31 Jan 2013

Government sticking with Novopay - for now

10:35 pm on 31 January 2013

The minister responsible for Novopay says the Government would never have signed off on the school payroll system had it known the true scale of its problems.

The $30 million system developed by Australian company Talent2 has been plagued with thousands of errors since it was introduced in August 2012 with underpayments, overpayments or no payments at all to some staff.

Steven Joyce said there would be a ministerial inquiry into Novopay.

Steven Joyce said there would be a ministerial inquiry into Novopay. Photo: RNZ

The Government says it will stick with Novopay for now, but is not ruling out ditching it and is also talking with former payroll provider Datacom.

In a Cabinet reshuffle on 22 January, Steven Joyce was put in charge of Novopay and on Thursday announced a range of new initiatives aimed at fixing the problems.

Mr Joyce says a ministerial inquiry will be held, as well as a technical audit of the software and data in the bid to solve the problems with the existing system.

As a back-up, he is also talking to former provider Datacom about stepping in to provide a new system, depending on the result of the technical audit due in about two weeks' time.

Steven Joyce revealed that Education Minister Hekia Parata, Finance Minister Bill English and former education minister Craig Foss approved the use of Novopay despite being told that it had bugs.

Bill English says ministers might have acted differently, given the extent of the problems.

Bill English says ministers might have acted differently, given the extent of the problems. Photo: RNZ

Mr Joyce told Radio New Zealand's Checkpoint programme on Thursday the ministers were advised that there would be low-level problems - but not of the scale which eventuated.

"Certainly, the advice to ministers was to proceed with the go live situation - and it is important to point out that quite a lot of big software projects to live with some bugs - but of course, it's very important that they not be the sort that cause the sort of problems that we've experienced."

Mr English said on Thursday that in hindsight they might have acted differently, given the extent of the problems that have since been experienced.

Ms Parata said hindsight is a wonderful thing, but that she acted according to advice - which was to proceed with Novopay.

The eight-year contract for Novopay is worth $100 million. More details about the extent of the problems flagged will be released later this week.

What the Government will do

Deloitte has been brought in to conduct a technical audit of the stability of the Novopay system and the data within it.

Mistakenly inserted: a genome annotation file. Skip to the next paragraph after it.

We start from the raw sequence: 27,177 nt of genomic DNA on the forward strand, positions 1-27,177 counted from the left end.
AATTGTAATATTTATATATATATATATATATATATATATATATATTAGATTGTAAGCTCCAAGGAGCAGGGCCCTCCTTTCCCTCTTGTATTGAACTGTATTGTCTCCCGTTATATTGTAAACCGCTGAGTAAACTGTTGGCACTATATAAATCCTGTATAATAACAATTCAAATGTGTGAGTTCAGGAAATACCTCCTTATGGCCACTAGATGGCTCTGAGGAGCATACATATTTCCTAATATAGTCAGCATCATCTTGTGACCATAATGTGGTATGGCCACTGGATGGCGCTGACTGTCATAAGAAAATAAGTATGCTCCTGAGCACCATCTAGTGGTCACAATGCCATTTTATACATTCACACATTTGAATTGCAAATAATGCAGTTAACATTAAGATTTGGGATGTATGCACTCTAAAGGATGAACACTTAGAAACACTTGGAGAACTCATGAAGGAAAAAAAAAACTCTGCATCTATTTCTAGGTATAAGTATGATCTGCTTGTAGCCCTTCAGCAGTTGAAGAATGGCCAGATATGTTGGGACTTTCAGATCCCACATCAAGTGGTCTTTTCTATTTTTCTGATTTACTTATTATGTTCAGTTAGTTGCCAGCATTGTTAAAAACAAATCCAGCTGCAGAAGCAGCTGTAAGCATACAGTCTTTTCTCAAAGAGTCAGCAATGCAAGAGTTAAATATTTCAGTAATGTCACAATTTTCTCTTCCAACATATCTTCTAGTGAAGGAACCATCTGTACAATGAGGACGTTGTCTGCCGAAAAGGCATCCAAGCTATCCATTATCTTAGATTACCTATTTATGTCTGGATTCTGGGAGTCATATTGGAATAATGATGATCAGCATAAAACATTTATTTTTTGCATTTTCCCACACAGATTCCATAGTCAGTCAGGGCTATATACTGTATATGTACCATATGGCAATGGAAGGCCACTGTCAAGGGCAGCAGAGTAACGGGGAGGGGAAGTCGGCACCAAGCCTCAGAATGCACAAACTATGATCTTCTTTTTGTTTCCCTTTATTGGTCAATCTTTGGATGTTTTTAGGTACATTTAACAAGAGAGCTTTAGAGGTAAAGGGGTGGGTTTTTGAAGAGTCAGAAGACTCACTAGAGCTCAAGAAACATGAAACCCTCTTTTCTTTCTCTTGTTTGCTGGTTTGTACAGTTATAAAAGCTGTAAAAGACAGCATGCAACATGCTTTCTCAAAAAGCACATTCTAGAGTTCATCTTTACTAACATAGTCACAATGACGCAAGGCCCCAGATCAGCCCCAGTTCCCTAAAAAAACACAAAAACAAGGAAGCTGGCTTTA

The review is due to be completed in about two weeks and is to see whether the software problems can be fixed in the longer term, or if the system is so compromised that a replacement will need to be sought.

Steven Joyce said on Thursday that he has been talking to former provider Datacom about replacing Talent2 if it comes to that, but emphasised that would not be an easy solution and the Government's preference was to fix Novopay.

Mr Joyce will take a paper to the Cabinet on Monday with a view to establishing a ministerial inquiry that will cover all aspects of Novopay, including the tender arrangements under which Talent2 was awarded the contract.

The Government will also provide extra funding at this point to improve the performance of the software and customer service, which the minister says could run into millions of dollars.

Mr Joyce said those extra costs and other issues such as compensating schools for the time they have had to spend dealing with Novopay will all be looked at once existing problems have been resolved.

The minister said the wrangles over contractual obligations with Talent2 would be set aside for now as all parties concentrate on fixing existing problems. However, he said the Government reserves its contractual position.

Warning more pain ahead

The Secondary Principals' Association says clearing up the problems with Novopay is going to take considerable time and effort.

President Patrick Walsh told Radio New Zealand's Checkpoint programme on Thursday while he appreciates Steven Joyce's desire to fix things, he anticipates a lot of pain lies ahead.

"It's entirely regrettable that it's taken seven months for the Government to take considered action and the possibility that many months might go by and still schools are going to be faced with ongoing problems.

"Ninety-five percent of our members have expressed no confidence in Novopay and there's an overwhelming call for compensation for the extra work that principals and support staff had to undertake."

Mr Joyce warned there was no way of resolving the problems that doesn't involve some pain for school staff.

"There's no easy answers here. As I said to the sector this morning and to the others I've spoken to the reality is, there's no steps forward that don't involve some more pain for the administrators and for the people who are working on the payroll and so forth."

The Principals' Federation said Mr Joyce appears to be offering a way forward towards resolving problems with Novopay.

President Phil Harding told Checkpoint the sector just wants a fix, so that the payroll system is stable and works.

"The federation has been requesting (the) technical audit as a positive way forward. Without it, we have no confidence whatsoever in the Novopay software and we want to know from someone outside the ministry that the software has a future."

Mr Harding says he expects the ministerial inquiry will uncover the full story about what has gone wrong with the Novopay system.